It was only a few weeks ago that several high-profile sites such as LinkedIn were caught not properly storing passwords, making it far too easy on the hackers who stole them to crack them. If major websites can't get password storage right, you can bet that most websites can't. I made a suggestion to websites everywhere to start advertising how they store passwords if they want to earn their customers' trust by demonstrating that they do it correctly. The idea was a big hit with end-users but I haven't seen any websites try it out yet. If most websites can't get password storage right, you can also bet they can't get storage of the actual content you are trusting them with right, either. The private documents that you stored with your favorite cloud service are probably not encrypted in a way that only your account can decrypt, if they're encrypted at all. The mobile app or website you use to access those documents may send your password and your files "in the clear," enabling that shady-looking person on the other side of the café to snoop on you. They may advertise that they use encrypted connections but then disable verification in the mobile app so as to "not complicate the interface." Someone could hijack your connection and the app would never notify you of the error. I have seen all of these problems in real-world cloud apps used by thousands of people.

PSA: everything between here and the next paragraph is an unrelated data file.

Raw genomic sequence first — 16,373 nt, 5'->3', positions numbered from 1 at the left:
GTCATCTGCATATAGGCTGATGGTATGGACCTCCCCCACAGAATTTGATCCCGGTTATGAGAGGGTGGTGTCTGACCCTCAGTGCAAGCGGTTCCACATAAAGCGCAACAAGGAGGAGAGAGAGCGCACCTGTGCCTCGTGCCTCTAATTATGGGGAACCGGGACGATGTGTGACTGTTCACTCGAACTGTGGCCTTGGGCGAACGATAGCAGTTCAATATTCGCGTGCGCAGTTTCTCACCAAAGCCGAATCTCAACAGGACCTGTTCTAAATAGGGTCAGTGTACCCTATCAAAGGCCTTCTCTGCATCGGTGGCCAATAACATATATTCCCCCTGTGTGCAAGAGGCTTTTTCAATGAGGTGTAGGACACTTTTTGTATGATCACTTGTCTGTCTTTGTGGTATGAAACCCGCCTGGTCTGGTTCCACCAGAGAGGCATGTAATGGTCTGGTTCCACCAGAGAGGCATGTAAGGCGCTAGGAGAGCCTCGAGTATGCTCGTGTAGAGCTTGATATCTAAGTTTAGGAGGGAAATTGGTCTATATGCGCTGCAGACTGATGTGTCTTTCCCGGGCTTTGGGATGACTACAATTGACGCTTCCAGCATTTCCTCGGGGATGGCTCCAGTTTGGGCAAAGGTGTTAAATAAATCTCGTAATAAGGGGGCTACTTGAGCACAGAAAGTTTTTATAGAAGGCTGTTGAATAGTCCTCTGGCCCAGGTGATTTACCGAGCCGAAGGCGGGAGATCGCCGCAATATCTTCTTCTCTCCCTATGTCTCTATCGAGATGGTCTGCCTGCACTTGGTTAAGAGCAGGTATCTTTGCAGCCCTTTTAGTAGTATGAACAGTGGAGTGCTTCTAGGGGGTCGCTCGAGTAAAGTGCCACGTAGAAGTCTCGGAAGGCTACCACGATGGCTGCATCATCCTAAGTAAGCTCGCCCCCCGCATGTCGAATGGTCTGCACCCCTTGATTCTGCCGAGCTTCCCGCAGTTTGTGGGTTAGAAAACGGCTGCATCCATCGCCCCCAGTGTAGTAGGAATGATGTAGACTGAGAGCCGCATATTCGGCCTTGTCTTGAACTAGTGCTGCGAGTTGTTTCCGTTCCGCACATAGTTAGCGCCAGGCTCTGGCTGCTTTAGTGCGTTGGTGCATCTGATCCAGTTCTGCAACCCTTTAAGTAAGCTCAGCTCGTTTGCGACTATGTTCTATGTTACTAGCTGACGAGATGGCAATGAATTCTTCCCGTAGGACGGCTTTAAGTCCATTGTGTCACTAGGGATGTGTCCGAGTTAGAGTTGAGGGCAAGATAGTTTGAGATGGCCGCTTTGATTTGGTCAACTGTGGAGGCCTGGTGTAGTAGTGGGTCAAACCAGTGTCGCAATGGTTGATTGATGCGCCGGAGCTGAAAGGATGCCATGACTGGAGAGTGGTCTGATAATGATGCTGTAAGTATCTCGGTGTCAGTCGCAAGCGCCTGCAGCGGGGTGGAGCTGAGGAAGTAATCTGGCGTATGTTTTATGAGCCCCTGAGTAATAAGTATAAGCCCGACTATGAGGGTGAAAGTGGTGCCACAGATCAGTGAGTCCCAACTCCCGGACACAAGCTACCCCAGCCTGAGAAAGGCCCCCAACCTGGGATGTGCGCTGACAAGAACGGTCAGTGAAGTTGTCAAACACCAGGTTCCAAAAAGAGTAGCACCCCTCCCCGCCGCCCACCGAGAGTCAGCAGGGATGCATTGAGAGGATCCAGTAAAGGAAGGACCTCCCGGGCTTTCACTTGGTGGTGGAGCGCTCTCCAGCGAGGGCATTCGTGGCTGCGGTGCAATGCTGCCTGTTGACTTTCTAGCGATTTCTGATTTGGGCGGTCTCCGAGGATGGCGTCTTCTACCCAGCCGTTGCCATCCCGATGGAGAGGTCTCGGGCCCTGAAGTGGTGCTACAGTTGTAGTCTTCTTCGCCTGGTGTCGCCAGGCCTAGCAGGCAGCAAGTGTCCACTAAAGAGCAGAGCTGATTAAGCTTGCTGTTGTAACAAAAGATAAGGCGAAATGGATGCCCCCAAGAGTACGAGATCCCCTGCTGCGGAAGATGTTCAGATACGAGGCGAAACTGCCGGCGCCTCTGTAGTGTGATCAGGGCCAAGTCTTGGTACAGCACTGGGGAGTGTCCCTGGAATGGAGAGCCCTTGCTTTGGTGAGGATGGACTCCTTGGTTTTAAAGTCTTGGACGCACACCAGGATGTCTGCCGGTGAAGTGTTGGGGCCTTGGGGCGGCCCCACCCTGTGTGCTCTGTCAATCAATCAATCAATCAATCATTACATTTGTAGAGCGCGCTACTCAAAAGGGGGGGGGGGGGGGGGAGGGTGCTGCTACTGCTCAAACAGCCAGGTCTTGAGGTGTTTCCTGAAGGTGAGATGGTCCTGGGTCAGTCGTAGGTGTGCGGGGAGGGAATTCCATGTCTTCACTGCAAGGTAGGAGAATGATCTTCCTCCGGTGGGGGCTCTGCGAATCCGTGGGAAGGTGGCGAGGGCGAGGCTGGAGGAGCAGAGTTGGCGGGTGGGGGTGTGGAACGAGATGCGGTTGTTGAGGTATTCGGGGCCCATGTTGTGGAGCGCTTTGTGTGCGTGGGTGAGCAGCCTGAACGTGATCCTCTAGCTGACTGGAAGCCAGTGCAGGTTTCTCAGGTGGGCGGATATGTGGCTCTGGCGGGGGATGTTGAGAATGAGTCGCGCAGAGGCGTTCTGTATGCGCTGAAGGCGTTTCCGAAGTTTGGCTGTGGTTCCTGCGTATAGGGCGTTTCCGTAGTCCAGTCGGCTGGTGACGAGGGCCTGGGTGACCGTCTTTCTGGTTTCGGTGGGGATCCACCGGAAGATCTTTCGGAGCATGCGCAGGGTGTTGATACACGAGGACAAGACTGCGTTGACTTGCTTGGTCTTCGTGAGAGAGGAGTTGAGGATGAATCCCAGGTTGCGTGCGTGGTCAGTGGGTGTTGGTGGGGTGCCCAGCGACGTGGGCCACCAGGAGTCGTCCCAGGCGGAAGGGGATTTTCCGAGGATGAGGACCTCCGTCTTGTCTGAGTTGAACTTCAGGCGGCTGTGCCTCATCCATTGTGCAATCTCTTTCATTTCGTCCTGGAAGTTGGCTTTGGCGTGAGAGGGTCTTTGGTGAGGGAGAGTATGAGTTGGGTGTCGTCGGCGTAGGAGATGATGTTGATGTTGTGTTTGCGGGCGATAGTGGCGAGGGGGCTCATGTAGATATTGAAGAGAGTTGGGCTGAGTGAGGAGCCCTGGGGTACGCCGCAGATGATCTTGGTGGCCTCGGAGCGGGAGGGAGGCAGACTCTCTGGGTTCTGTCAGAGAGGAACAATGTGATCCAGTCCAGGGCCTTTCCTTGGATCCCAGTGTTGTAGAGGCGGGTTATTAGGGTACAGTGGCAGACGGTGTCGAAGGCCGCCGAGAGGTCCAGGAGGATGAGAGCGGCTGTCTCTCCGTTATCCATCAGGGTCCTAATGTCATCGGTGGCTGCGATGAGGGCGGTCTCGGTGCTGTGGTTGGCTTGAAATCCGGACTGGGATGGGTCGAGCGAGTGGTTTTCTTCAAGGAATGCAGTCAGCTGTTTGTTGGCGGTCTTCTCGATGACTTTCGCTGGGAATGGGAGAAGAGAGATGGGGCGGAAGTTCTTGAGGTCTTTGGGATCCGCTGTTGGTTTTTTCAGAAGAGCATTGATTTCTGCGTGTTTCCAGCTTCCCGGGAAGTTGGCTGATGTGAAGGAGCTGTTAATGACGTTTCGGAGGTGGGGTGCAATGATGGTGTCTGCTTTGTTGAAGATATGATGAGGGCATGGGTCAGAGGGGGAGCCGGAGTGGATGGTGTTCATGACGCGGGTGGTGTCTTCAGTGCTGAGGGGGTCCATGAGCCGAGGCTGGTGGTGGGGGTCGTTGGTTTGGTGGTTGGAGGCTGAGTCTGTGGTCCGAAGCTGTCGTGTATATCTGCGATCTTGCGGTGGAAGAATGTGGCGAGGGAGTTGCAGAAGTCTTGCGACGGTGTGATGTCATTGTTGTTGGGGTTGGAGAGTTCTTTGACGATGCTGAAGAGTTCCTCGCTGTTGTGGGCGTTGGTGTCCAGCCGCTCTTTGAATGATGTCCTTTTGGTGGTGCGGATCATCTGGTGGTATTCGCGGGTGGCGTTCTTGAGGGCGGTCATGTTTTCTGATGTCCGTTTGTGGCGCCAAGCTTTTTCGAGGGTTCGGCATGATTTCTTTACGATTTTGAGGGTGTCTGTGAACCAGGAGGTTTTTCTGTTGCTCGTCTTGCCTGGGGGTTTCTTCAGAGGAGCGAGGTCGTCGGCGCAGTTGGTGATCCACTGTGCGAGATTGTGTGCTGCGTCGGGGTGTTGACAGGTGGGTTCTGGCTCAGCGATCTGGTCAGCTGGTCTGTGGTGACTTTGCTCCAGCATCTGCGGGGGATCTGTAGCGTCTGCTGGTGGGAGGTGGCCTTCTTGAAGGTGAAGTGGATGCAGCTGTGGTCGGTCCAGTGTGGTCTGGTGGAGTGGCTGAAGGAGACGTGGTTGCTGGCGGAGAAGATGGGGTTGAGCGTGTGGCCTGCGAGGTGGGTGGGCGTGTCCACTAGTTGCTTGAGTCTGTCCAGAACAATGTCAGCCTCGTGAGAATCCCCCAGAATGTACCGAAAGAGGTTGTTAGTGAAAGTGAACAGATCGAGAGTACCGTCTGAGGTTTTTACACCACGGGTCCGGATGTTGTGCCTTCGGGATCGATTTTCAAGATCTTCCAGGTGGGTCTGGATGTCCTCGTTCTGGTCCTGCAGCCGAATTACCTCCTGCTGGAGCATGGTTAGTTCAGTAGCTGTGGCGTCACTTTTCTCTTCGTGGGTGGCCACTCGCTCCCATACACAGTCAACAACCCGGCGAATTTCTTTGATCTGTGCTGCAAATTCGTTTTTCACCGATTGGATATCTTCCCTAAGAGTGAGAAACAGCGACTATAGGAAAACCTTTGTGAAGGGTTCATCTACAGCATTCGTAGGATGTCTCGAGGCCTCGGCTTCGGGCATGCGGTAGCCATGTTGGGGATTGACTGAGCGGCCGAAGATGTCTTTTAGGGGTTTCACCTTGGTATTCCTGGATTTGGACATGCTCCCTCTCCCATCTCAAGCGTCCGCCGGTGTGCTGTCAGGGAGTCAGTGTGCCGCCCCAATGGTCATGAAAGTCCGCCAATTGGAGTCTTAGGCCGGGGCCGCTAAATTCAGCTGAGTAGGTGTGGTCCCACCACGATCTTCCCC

If you follow any tech blogs, you've heard all these warnings before. Over the Independence Day holiday, however, I found a different kind of privacy violation in a fun little app that sounds like a great idea. The premise is this: your phone has a GPS in it, right? It's a messaging app which posts messages to other people running the same app who are physically near you. It does not have a username or password, so it's anonymous, or so the advertising information claims. Suggested uses are for chatting with your classmates, with other people attending the same event, or for organizing a political rally. The fact that you are physically present is all the "identification" you need to certify yourself to the other participants. In fact, this app hit it big with the Occupy protest movement, who read online or heard from their friends that it was an anonymous short-range messaging system.